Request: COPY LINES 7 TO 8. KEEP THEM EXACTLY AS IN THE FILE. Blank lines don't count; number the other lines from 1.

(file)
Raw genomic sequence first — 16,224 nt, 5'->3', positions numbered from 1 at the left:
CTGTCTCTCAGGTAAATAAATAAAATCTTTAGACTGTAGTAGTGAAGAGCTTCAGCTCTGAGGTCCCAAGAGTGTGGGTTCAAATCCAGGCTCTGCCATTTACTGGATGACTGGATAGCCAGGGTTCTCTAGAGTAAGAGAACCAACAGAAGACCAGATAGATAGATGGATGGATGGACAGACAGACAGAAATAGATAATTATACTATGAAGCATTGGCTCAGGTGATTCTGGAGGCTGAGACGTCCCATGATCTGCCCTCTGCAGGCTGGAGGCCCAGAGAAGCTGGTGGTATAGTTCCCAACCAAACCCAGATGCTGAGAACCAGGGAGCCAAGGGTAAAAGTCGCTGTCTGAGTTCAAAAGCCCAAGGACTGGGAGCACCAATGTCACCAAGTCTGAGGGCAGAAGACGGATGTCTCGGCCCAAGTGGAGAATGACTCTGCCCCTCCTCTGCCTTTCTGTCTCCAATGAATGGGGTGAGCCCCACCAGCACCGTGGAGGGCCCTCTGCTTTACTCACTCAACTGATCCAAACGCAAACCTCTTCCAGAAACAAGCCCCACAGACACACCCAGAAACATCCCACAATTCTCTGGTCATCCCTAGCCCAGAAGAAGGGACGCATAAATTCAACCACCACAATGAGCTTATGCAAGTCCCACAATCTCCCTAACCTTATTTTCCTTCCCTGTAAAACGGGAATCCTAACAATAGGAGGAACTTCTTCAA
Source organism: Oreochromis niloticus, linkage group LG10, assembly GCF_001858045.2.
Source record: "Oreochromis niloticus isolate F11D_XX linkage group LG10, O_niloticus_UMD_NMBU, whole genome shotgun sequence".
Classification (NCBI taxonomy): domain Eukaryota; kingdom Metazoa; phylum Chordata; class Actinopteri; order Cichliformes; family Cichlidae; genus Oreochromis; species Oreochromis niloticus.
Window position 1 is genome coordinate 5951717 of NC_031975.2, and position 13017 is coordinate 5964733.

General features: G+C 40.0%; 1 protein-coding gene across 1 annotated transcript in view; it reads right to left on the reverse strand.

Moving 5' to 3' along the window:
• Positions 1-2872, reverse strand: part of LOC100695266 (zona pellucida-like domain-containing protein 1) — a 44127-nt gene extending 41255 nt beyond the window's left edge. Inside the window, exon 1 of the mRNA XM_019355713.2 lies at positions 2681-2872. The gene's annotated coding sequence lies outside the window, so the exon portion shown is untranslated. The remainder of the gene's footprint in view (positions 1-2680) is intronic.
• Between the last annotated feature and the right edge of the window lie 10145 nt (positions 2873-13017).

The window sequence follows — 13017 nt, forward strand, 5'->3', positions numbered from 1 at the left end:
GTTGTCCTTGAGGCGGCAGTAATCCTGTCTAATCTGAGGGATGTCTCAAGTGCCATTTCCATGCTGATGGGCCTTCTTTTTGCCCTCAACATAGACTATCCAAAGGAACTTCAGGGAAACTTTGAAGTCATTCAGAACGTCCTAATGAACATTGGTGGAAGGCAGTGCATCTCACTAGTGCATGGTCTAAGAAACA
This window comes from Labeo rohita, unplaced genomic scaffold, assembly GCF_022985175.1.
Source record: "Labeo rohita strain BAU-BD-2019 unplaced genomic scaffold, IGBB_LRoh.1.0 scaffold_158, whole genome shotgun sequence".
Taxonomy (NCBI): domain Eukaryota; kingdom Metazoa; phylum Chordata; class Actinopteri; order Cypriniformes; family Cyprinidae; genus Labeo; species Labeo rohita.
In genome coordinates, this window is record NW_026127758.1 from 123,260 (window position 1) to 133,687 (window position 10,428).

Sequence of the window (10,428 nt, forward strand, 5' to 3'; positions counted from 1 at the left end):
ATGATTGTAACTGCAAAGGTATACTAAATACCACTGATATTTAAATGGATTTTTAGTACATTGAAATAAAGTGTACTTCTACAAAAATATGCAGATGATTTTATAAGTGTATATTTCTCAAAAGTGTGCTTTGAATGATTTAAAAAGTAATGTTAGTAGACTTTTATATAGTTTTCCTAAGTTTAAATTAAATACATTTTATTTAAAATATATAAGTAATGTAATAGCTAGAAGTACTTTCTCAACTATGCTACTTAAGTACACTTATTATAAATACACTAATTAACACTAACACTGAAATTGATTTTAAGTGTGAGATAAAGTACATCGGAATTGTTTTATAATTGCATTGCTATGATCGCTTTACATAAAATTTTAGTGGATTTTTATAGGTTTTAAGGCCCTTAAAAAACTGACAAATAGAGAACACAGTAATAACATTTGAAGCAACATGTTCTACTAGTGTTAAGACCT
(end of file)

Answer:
General features: G+C 40.0%; 1 protein-coding gene across 1 annotated transcript in view; it reads right to left on the reverse strand.

Moving 5' to 3' along the window: